Flexes Muscles in Liberal Politics, Philanthropy
DreamWorks Animation CEO Jeffrey Katzenberg has strengthened his control of the studio after David Geffen converted his stock to shares that carry less voting power, the studio revealed in filings with the Securities and Exchange Commission. Geffen has converted three million Class B shares into Class A stock, the studio said. “All of the shares of Class B common stock, which represent approximately 61 percent of the company’s total voting power, are held by Jeffrey Katzenberg and entities controlled by him,” the studio said in a regulatory filing. It didn’t specify how much Class A stock he holds.
Founded in 1994 by Katzenberg, Steven Spielberg, and David Geffen, DreamWorks Studios has been responsible for such hit films as Best Picture Oscar Winners American Beauty and Gladiator, Woody Allen’s Small Time Crooks, Match Point, and Curse of the Jade Scorpion, and the Shrek and Kung Fu Panda series. It launched DreamWorks Animation in 2004 and has had a rocky stock ride. Some analysts complain that its business is not diversified and that its animated films are at the mercy of a declining home entertainment market.
Like most of his Hollywood ilk, Katzenberg is a staunch supporter of the Democratic Party. Just last week he hosted both former President Bill Clinton and President Barack Obama at his Beverly Hills home for a private meeting with 12 deep-pocketed Democratic donors. In addition to being one of Obama’s key campaign fundraisers, Katzenberg personally contributed $2 million in seed money last year to Priorities USA, an organization that, according to its Web site, is “at the forefront of efforts to draw clear contrasts between progressive policies and those of the far right.”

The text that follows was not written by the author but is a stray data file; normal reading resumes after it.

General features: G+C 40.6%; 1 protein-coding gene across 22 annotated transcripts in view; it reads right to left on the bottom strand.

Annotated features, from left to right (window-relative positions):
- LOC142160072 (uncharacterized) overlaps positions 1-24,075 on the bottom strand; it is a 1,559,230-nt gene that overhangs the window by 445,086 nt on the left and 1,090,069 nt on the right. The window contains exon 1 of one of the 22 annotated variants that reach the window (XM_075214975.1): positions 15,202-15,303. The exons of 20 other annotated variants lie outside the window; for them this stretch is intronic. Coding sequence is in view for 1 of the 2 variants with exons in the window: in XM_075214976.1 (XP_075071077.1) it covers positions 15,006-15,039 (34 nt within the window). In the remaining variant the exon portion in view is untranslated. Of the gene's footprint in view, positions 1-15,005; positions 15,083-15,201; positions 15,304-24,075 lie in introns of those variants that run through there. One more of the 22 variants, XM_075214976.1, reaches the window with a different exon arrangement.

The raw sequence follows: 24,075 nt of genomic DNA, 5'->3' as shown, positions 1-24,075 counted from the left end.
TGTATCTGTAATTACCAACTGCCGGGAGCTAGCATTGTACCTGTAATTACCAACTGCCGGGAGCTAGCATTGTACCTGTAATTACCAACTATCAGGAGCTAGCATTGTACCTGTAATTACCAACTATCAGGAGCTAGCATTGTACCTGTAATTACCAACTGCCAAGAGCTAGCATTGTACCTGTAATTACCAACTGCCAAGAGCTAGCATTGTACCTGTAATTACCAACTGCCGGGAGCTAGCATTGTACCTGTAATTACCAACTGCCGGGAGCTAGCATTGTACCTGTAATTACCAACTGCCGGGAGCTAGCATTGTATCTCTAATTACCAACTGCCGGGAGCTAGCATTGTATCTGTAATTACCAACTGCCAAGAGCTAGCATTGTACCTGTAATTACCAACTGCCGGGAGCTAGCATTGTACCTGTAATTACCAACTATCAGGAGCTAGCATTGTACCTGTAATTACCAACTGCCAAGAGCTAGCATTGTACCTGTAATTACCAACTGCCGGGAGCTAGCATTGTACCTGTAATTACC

In addition to his political donations, Katzenberg, 61, is a longtime philanthropist who has helped raise more than $200 million for the Motion Picture and Television Fund, which provides financial assistance, healthcare, and social services to members of the entertainment community. He also sits on the boards or serves as a trustee of AIDS Project Los Angeles, the American Museum of the Moving Image, the California Institute of the Arts, Cedars-Sinai Medical Center, the Geffen Playhouse, the Michael J. Fox Foundation for Parkinson’s Research, the University of Southern California School of Cinematic Arts, and the Simon Wiesenthal Center. He has an estimated worth of $800 million according to Forbes.
Katzenberg will be feted with an honorary Oscar next month. The Academy of Motion Pictures Arts and Sciences will bestow Katzenberg with the Jean Hersholt Humanitarian Award, an honor given for an individual’s outstanding contributions to humanitarian causes. Past Jewish Hersholt winners include Samuel Goldwyn, Lew Wasserman, Danny Kaye, Arthur Hiller, and Jerry Lewis.
Prior to co-founding DreamWorks, Katzenberg was best known for his period as chairman of The Walt Disney Studios when Disney produced some of its biggest hits, including The Little Mermaid, Beauty and the Beast, Aladdin, and The Lion King.